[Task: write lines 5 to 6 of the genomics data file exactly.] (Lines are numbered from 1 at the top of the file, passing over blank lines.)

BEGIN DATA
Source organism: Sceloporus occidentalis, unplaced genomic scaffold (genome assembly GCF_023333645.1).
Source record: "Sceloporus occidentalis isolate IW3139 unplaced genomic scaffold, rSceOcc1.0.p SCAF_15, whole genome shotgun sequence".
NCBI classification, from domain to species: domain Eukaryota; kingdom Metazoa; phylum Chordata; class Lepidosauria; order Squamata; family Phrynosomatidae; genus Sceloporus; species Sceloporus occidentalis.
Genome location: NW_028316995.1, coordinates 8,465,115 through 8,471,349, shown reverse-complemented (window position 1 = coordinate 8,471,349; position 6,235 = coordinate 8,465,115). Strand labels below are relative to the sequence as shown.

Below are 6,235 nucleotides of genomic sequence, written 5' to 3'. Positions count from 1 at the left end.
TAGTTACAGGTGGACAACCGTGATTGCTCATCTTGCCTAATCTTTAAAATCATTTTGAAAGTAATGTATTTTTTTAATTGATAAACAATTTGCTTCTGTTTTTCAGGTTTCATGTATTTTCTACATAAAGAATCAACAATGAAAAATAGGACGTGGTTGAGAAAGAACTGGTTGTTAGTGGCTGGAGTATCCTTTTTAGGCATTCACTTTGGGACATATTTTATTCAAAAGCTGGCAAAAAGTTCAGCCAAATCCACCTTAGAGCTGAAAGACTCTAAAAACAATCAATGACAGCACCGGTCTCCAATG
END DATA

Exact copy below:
Below are 6,235 nucleotides of genomic sequence, written 5' to 3'. Positions count from 1 at the left end.
TAGTTACAGGTGGACAACCGTGATTGCTCATCTTGCCTAATCTTTAAAATCATTTTGAAAGTAATGTATTTTTTTAATTGATAAACAATTTGCTTCTGTTTTTCAGGTTTCATGTATTTTCTACATAAAGAATCAACAATGAAAAATAGGACGTGGTTGAGAAAGAACTGGTTGTTAGTGGCTGGAGTATCCTTTTTAGGCATTCACTTTGGGACATATTTTATTCAAAAGCTGGCAAAAAGTTCAGCCAAATCCACCTTAGAGCTGAAAGACTCTAAAAACAATCAATGACAGCACCGGTCTCCAATG